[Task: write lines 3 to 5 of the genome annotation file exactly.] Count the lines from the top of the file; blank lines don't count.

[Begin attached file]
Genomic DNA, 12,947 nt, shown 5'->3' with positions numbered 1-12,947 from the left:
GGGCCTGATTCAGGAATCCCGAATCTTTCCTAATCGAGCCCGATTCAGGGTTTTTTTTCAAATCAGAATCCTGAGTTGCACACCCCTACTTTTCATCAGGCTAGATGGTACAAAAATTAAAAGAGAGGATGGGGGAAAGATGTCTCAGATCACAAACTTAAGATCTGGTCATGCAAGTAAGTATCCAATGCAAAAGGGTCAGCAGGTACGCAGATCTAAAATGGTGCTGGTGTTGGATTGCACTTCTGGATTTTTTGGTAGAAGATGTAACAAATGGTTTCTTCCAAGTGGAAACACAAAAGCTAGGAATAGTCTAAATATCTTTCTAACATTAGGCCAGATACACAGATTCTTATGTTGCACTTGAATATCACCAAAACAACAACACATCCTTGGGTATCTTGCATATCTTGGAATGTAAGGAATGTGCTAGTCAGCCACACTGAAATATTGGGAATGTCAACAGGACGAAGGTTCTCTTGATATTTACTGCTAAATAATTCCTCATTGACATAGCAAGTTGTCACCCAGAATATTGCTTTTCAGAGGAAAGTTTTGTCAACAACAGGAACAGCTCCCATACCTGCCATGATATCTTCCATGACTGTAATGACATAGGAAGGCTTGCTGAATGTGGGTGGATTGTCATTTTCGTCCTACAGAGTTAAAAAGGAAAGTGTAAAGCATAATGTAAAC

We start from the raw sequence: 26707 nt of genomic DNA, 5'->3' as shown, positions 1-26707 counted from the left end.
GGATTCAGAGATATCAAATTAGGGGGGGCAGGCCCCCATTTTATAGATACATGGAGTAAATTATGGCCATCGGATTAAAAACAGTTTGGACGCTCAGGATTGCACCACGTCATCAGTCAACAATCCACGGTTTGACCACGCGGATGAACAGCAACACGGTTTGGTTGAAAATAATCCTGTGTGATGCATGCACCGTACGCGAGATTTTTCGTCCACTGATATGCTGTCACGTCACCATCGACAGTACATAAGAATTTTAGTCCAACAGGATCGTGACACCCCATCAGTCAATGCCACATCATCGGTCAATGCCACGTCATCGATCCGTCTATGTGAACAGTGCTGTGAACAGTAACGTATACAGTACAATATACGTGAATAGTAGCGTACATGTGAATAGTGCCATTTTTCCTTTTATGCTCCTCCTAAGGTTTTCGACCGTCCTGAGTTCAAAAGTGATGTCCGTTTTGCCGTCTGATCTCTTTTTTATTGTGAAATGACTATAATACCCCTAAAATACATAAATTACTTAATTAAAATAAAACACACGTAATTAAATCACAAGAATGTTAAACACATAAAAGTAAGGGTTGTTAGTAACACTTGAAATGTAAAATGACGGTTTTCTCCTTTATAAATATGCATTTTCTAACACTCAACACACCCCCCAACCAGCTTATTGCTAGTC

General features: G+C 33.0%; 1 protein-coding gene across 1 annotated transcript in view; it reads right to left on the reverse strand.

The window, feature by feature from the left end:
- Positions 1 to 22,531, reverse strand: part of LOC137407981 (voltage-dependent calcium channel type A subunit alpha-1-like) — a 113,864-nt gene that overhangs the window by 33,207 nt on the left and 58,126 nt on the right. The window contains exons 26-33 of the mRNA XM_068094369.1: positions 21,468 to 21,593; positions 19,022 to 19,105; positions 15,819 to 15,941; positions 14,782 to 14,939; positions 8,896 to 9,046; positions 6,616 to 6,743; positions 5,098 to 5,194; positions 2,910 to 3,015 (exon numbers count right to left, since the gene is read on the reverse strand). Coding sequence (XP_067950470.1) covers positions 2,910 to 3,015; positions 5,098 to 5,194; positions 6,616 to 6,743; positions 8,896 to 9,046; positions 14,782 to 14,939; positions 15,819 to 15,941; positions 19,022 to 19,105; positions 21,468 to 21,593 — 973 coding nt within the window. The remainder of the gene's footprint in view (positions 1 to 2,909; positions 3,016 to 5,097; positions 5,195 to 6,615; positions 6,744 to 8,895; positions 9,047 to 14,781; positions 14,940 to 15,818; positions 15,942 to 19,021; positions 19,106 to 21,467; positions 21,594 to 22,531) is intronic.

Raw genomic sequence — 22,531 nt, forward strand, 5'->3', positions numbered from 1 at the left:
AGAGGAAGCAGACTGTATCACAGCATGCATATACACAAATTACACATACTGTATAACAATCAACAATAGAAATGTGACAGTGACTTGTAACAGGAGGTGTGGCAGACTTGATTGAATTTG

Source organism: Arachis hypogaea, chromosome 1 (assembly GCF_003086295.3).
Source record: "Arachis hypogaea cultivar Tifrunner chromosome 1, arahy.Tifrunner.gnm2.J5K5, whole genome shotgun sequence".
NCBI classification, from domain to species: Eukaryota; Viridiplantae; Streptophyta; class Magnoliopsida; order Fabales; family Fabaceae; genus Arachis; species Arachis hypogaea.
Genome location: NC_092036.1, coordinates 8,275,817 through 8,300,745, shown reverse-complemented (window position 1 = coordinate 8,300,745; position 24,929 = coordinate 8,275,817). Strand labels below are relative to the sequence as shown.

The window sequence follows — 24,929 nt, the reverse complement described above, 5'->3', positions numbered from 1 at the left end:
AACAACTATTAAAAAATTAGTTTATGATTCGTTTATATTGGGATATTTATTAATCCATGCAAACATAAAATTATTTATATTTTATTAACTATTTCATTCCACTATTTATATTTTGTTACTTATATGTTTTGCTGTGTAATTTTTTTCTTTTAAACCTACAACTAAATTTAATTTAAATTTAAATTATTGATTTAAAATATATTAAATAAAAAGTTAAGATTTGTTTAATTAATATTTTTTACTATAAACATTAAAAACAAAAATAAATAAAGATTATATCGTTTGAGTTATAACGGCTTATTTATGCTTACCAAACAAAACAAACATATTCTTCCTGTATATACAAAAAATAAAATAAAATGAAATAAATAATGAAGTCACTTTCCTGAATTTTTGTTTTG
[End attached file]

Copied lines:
We start from the raw sequence: 26707 nt of genomic DNA, 5'->3' as shown, positions 1-26707 counted from the left end.
GGATTCAGAGATATCAAATTAGGGGGGGCAGGCCCCCATTTTATAGATACATGGAGTAAATTATGGCCATCGGATTAAAAACAGTTTGGACGCTCAGGATTGCACCACGTCATCAGTCAACAATCCACGGTTTGACCACGCGGATGAACAGCAACACGGTTTGGTTGAAAATAATCCTGTGTGATGCATGCACCGTACGCGAGATTTTTCGTCCACTGATATGCTGTCACGTCACCATCGACAGTACATAAGAATTTTAGTCCAACAGGATCGTGACACCCCATCAGTCAATGCCACATCATCGGTCAATGCCACGTCATCGATCCGTCTATGTGAACAGTGCTGTGAACAGTAACGTATACAGTACAATATACGTGAATAGTAGCGTACATGTGAATAGTGCCATTTTTCCTTTTATGCTCCTCCTAAGGTTTTCGACCGTCCTGAGTTCAAAAGTGATGTCCGTTTTGCCGTCTGATCTCTTTTTTATTGTGAAATGACTATAATACCCCTAAAATACATAAATTACTTAATTAAAATAAAACACACGTAATTAAATCACAAGAATGTTAAACACATAAAAGTAAGGGTTGTTAGTAACACTTGAAATGTAAAATGACGGTTTTCTCCTTTATAAATATGCATTTTCTAACACTCAACACACCCCCCAACCAGCTTATTGCTAGTC

General features: G+C 33.0%; 1 protein-coding gene across 1 annotated transcript in view; it reads right to left on the reverse strand.